Vagabund Log


Passage Salvador to Recife and


9th July 2013 Tuesday

We left at 14h30 for Recife It was spring tide and with the more than 2 m water level difference the water was flowing into Brazils biggest bay in with force. With the strong current, a 20-knot wind on the bow and only being able to use one motor we were battling to make progress to open water. Only when we passed an anchored fishing boat did we realize how slowly we are making progress. You can walk quicker on land. It took us two hours to get past the Southern danger buoy only three nautical miles from the fort. We wished we had timed our departure better to rather leave with the outflowing tide. 


At the southern turning point we raised the main sail and shortly after unfurled the screecher. We immediately increased speed from crawling to running and were touching nine knots. The already choppy sea turned the ride into an uncomfortable rock and roll, with the occasional deep dipper that stopped in Vagabund running through the top of an oncoming wave crest, throwing spry all over her deck and giving us a good spray down in the cockpit before we scrammed to zip close the plastic saloon windows overlooking deck. This is Vagabund at work. She will grind, moan and screech but bearing forward and taking what ever the sea is throwing at her. Our trustworthy work horse in which we trust to take us on the unbeaten tracks of the world.

I was glad I prepared food that morning otherwise our Captain would had two minute noodles again on his first day at sea.

It was a dark night with an overcast sky. The eastern shore line was lit up with the fading lights of Salvador. It was time for me to try and get some sleep and get back into the 24/7 shift modes. With the Vagabund rock and roll you can only sleep on your back or stomach with each arm and leg stretched out to the four corners of the bed to ensure maximum stability.

Waking up to a pull from the captain on my toe it took a few minutes to figure out where am I and what are we doing here. Making my appearance into the saloon a few minutes later I was given a briefing of the current weather, sail and boat traffic situation. Still struggling to focus my eyes I now had to get my brain started up as well with the information overload. 

Vagabund was still hard at work in a choppy sea. The wind has picked up further and the squalls started to come through. The Vagabund rock and roll was now more of a rodeo bull rides. The captain waited impatient for me to join him on the wet deck to furl in the screecher and slow Vagabund down. 

Easier said than done. The furling drum was stuck. To relieve pressure by letting out more sheet, with the apparent wind speed getting closer to 30 knots was resulted in the clew flapping thunderously around. The genoa was deployed in front of the screecher, the pull direction changed on the drum through some fancy stainless steel clippers’ we managed to furl in the screecher. Relieved but soaked returning to the saloon the man overboard alarm was triggered automatically. This happen when the MOB clip on sensors get soaked while on the bow. The next effort was reading quickly through the manual to disarm the alarm.

It was already after 23h00 when Zack went to sleep. Vagabund settled into a much more tamed movement with the smaller sail, the occasional wave will still splash over the bow and beam. The moment a squall chase in on you, your back in rodeo mode, chasing the wind direction changes with the autopilot. Trying to keep Vagabund to a close haul as the wind speed doubles. Fortunately the squalls only last for a few minutes but at least ten squalls can be expected every night.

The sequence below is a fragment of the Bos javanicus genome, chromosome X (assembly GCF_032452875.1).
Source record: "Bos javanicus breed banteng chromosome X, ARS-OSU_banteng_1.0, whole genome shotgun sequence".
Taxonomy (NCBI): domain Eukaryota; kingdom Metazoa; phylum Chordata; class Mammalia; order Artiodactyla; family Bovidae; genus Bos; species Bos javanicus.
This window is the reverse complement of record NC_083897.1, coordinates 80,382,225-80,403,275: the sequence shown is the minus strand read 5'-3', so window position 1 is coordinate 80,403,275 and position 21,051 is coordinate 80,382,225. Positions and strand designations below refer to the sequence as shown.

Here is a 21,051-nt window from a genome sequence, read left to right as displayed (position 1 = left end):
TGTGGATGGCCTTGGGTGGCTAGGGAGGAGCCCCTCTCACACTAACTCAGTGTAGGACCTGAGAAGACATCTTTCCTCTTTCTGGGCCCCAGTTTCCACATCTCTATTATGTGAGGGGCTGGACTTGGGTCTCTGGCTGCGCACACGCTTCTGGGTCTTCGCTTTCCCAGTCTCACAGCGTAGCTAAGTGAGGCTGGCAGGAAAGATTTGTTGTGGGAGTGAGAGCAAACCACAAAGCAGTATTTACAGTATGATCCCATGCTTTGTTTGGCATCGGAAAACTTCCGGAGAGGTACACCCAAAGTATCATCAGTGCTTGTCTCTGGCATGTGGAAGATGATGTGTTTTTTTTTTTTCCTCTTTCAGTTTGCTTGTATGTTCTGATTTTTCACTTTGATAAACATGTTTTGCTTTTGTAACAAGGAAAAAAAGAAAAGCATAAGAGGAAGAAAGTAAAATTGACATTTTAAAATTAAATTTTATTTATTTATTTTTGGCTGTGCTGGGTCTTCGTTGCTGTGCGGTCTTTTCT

With the sea angle the new stern extension on the port side get washed over almost continuously. Zack picked up that the extension was filling up with water. Fortunately it was the place where we stored the fenders and empty containers. There was something wrong with the bilge pump. On checking the electrical panel the bilge pump was tripped out. Reset the trip switch and moments later it tripped out again. Plan B: Take out the plug between the engine room and the extension so that the access water in the extension can drain out into the engine room. Problem the float switch in the engine room will not start the bilge pump. Plan C: Plug the half flooded engine room from the extension again. Place one of the emergency mobile pumps in the engine room, drain the water from the engine, remove the plug and drain the extension as well and wait for daylight to investigate the failure on the bilge pumps. Later that day the emergency pump packed up as well. 

10th July 2013 Wednesday

Plan C was failing as well. The manual pump was burned out. Now for plan D. The whole morning Zack was in and out of the port engine room. At the end he successfully wired a new float switch for the bilge pump. We also found the leak for the water in the port engine room. At the fitting for the emergency tiller the water was streaming in. Zack will seal it properly in Recife. 


In the afternoon the sea state was calmer and less squalls was coming through. Zack wake from a deserved nap with one of the fishing reels screaming. At the end of the line was a Dorado. Zack released her but with the releasing he cut himself with the gaff in his face. I cleaned the wound properly with hydrogen peroxide. It was a small hole but we not want to take any changes and I start him on antibiotics as well. Read the article on Fishermen Beware under Vagabund fishing (Selected photos on right hand side of web). 


We have only cold water with the port engine not working. I have to boil a kettle of water to have some lukewarm water in the tub to splash like a "mossie". But that is better than swimming in cold water like a cat. Hope we can be on a pontoon for warm water in Recife. 

The second night the sky was clear with the stars shining brightly. Fewer squalls were coming through and it was an easy night shift with the stars, steady wind and Vagabund gliding in 2000 m deep water. 


11th June 2013 Thursday

Thursday morning came, and I saw the yellow of the sun tingeing the clouds. The wind was blowing a steady 15 to 20 knots and we had an awesome sail for the night. 


Zack look fine and he did not have any fever, but have to finish the antibiotics. The whole day he was sleepy, but I think it is the after effects of the medicine. The wind died down and with the starboard motor running I could do two loads of washing and with enough power to vacuum cleaned the boat and to run the water maker to fill the tank again. When Zack woke up the washing was on the line, dishes cleaned, floors vacuumed and washed with vinegar water. At the end I use the left over vinegar water to clean the cockpit floor.